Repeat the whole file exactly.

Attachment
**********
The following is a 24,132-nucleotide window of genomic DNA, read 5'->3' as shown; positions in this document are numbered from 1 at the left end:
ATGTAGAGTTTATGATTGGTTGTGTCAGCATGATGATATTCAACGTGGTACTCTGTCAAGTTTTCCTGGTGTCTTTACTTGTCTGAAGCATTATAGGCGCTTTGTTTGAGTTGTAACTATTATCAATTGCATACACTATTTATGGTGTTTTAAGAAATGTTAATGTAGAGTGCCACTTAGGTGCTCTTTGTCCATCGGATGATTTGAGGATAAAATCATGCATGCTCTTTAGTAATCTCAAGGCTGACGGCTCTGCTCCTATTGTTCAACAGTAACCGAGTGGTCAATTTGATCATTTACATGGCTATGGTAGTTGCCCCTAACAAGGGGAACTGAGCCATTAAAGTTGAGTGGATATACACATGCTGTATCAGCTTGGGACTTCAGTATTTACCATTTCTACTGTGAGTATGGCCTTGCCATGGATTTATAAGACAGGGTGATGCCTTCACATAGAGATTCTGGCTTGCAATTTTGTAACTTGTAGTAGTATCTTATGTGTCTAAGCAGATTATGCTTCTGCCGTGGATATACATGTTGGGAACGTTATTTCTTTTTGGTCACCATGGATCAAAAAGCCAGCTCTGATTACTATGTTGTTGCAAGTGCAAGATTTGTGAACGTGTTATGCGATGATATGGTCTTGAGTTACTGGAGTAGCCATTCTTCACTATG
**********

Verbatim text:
The following is a 24,132-nucleotide window of genomic DNA, read 5'->3' as shown; positions in this document are numbered from 1 at the left end:
ATGTAGAGTTTATGATTGGTTGTGTCAGCATGATGATATTCAACGTGGTACTCTGTCAAGTTTTCCTGGTGTCTTTACTTGTCTGAAGCATTATAGGCGCTTTGTTTGAGTTGTAACTATTATCAATTGCATACACTATTTATGGTGTTTTAAGAAATGTTAATGTAGAGTGCCACTTAGGTGCTCTTTGTCCATCGGATGATTTGAGGATAAAATCATGCATGCTCTTTAGTAATCTCAAGGCTGACGGCTCTGCTCCTATTGTTCAACAGTAACCGAGTGGTCAATTTGATCATTTACATGGCTATGGTAGTTGCCCCTAACAAGGGGAACTGAGCCATTAAAGTTGAGTGGATATACACATGCTGTATCAGCTTGGGACTTCAGTATTTACCATTTCTACTGTGAGTATGGCCTTGCCATGGATTTATAAGACAGGGTGATGCCTTCACATAGAGATTCTGGCTTGCAATTTTGTAACTTGTAGTAGTATCTTATGTGTCTAAGCAGATTATGCTTCTGCCGTGGATATACATGTTGGGAACGTTATTTCTTTTTGGTCACCATGGATCAAAAAGCCAGCTCTGATTACTATGTTGTTGCAAGTGCAAGATTTGTGAACGTGTTATGCGATGATATGGTCTTGAGTTACTGGAGTAGCCATTCTTCACTATG